Here are some of China’s economic pain points: banks with growing levels of bad loans and local governments drowning in debt; state-dominated oligopolies suffocating private business; bad investment in the wrong places. That’s just what hurts now. Here are some chronic headaches: an aging population; a widening wealth gap; a lack of innovation that could make it hard for China to improve the lives of its middle-income citizens the way it lifted hundreds of millions out of poverty; underfunded health and pension systems; environmental degradation; water shortages; corruption; rigged courts. Nobody knows all this better than China’s new leaders, who have issued a raft of policies to deal with the growth problems arising from the country’s economic maturation. The Chinese Communist Party has had successes in the past changing course at times of crisis, but it will be years before it becomes clear how far the present leaders are willing to go to fix their system.
China’s leaders gather March 4 for the annual meeting of China’s legislature, the National People’s Congress, to discuss implementing dozens of reforms agreed to at a party gathering last November. The changes range from letting families have a second child to expanding farmers’ land rights and reducing state controls over interest rates. Altogether they constitute the biggest policy shifts since at least the 1990s. How fast the changes will come is another question. The goals are vague, leaving plenty of leeway for delays and results that fall short of expectations; the main specific is setting a plan to finish by 2020. One overarching objective is clear: ensuring the party’s right to govern. Done right, China’s new leadership may be putting the economy on the path to surpassing the U.S. as the world’s largest and making its citizens wealthier. Done wrong, the consequences for the world could be dire.
China completed its once-a-decade transfer of power to a new generation of leaders at the 2013 National People’s Congress after what many see as a decade of inaction under President Hu Jintao and Premier Wen Jiabao. Expectations are high that President Xi Jinping and Premier Li Keqiang will follow through on reforms. A Third Plenary Session of the party’s new central committee, selected as part of that transition, agreed to the reforms Nov. 12. Third plenums after power handovers have a lot of historical weight. In 1978, a third plenum opened China to foreign investment, fueled exports and kicked off the country’s spectacular modernization. After the 1993 meeting, fiscal policies were overhauled, more than 40 million state workers lost their jobs and China set a course to enter the World Trade Organization eight years later. Now the legislature and China’s top leaders are drawing the roadmap toward achieving their goals. Key areas to watch include reforms to state-owned enterprises, the government’s management of local-government debt, environmental protection and deregulation of the financial industry, according to Barclays Capital analyst May Yan.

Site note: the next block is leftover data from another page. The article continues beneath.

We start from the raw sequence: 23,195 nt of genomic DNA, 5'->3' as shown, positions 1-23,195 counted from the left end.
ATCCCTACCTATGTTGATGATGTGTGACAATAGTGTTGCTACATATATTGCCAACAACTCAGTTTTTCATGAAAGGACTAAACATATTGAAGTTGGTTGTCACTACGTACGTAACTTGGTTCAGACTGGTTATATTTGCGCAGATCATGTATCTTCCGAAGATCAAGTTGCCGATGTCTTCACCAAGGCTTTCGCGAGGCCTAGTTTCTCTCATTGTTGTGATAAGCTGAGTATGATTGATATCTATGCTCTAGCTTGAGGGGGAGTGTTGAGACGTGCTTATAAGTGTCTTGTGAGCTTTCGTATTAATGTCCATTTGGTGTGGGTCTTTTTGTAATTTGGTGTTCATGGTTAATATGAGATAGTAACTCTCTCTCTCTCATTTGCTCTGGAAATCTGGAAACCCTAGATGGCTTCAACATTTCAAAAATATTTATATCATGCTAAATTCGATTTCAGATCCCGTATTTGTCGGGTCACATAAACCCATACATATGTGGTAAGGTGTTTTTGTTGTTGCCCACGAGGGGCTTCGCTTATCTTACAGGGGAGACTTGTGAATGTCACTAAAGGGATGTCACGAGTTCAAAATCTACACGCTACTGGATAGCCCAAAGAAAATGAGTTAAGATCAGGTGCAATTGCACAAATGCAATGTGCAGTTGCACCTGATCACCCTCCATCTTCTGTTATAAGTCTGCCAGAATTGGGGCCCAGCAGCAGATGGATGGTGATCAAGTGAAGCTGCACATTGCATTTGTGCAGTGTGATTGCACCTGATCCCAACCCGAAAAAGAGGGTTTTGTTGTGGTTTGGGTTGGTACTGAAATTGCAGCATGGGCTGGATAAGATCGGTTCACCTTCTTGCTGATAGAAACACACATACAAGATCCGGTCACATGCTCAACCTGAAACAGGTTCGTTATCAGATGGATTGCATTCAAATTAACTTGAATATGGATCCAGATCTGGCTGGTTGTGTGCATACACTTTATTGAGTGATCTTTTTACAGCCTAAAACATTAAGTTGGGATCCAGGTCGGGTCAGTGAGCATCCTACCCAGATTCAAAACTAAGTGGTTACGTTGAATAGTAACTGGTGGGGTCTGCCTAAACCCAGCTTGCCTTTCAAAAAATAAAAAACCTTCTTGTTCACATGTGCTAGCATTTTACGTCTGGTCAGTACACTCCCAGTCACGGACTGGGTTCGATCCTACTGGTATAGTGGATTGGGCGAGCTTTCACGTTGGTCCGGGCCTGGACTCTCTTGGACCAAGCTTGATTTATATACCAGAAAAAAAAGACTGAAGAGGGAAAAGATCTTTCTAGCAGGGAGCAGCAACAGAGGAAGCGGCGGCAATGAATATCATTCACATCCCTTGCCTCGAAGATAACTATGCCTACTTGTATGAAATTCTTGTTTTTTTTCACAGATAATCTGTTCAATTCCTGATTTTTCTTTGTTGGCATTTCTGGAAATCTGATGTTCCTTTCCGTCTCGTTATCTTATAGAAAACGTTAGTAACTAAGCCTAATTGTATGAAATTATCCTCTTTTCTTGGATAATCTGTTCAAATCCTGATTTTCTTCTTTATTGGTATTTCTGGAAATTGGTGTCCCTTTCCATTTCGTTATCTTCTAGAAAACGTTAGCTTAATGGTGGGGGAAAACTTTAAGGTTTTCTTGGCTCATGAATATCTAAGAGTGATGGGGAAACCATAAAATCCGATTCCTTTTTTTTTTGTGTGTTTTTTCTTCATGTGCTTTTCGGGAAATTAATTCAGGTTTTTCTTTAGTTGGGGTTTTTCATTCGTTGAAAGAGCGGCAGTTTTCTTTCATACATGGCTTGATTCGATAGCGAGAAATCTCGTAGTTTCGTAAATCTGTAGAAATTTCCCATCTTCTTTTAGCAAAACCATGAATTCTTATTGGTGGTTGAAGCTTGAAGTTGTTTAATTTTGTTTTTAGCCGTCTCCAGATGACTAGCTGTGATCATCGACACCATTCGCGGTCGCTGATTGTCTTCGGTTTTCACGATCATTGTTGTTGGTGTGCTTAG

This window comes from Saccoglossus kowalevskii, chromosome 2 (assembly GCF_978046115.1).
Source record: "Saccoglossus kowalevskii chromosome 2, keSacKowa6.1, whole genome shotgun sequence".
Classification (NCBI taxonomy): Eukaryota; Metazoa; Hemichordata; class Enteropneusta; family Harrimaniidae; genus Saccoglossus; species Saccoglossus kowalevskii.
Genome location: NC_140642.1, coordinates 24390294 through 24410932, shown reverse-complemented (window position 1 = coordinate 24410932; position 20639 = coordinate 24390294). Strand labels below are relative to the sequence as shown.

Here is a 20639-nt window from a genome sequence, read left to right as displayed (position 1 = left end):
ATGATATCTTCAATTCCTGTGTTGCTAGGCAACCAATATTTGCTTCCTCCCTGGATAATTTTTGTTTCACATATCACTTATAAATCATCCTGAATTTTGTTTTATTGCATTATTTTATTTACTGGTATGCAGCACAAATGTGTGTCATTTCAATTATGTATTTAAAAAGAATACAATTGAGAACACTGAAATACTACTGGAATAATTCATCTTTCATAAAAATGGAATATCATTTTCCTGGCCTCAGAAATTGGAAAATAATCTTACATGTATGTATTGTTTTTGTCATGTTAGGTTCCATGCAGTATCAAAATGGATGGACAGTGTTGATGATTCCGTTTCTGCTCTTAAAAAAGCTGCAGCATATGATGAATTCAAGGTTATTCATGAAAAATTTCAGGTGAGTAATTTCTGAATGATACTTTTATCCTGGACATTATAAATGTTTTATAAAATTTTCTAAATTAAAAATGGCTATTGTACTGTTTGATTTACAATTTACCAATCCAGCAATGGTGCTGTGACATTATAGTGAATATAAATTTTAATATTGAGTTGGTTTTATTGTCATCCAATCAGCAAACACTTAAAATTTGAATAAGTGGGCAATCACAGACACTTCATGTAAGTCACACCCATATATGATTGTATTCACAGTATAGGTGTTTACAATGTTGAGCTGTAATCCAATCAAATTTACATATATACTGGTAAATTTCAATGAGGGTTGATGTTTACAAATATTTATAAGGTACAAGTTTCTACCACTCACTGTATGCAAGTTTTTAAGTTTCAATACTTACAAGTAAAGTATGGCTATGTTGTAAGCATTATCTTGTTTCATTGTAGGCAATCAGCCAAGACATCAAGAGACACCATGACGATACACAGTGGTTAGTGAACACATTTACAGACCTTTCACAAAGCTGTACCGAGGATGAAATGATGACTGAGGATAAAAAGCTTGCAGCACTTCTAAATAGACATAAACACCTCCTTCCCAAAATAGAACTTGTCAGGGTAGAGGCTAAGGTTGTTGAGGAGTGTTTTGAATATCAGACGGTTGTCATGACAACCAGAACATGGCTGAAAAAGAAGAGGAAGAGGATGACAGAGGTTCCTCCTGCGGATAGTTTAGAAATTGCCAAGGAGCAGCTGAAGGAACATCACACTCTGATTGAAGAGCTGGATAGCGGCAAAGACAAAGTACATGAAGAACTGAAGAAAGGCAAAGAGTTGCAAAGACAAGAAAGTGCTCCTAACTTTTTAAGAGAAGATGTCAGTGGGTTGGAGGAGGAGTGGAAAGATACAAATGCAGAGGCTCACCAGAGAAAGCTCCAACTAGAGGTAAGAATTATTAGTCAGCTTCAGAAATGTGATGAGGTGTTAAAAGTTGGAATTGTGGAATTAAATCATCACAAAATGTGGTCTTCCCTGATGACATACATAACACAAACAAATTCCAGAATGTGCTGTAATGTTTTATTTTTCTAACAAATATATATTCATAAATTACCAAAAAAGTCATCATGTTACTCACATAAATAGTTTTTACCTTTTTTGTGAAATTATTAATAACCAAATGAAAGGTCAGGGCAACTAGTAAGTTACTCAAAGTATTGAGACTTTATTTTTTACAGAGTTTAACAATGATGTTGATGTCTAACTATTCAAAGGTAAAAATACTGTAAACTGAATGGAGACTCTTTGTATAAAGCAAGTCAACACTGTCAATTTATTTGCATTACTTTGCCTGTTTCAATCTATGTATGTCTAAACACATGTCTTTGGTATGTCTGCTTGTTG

There are many factions inside China’s one-party state, including vested interests with a stake in preserving the system. Some want reforms like exchange-rate and interest-rate liberalization and a breakup of state monopolies. Others prefer more state control. Big state-owned companies and the families of communist leaders want to maintain benefits they have built up over the years. (One example: China could benefit from a property tax but many officials demur; they don’t want to list their real-estate assets.) Local governments don’t obey the center because they have their own incentives to do what they think is best for their careers and their localities. There’s danger for the party in doing too much or too little, in alienating domestic allies on the one hand or provoking capital flight if the economy founders on the other. The added complication now is that the Internet, while controlled, has given voice to hundreds of millions of people, many of whom are clamoring for relief from pollution, corruption, injustice and inequality.
The Reference Shelf
- The World Bank and Development Research Center’s 2012 report China 2030.
- Bloomberg News article on Xi Jinping’s ascent to the head of the Communist Party in November 2012.
- The Hoover Institution’s China Leadership Monitor.
- China’s official website for the 18th Party Congress.
- Official government website for the Communist Party in English.
- International Monetary Fund China page and report on its 2013 consultation with China.
- McKinsey reports: What’s Next for China.
- The Sinocism China Newsletter by Bill Bishop, an American living in Beijing who cofounded CBS MarketWatch in 1997.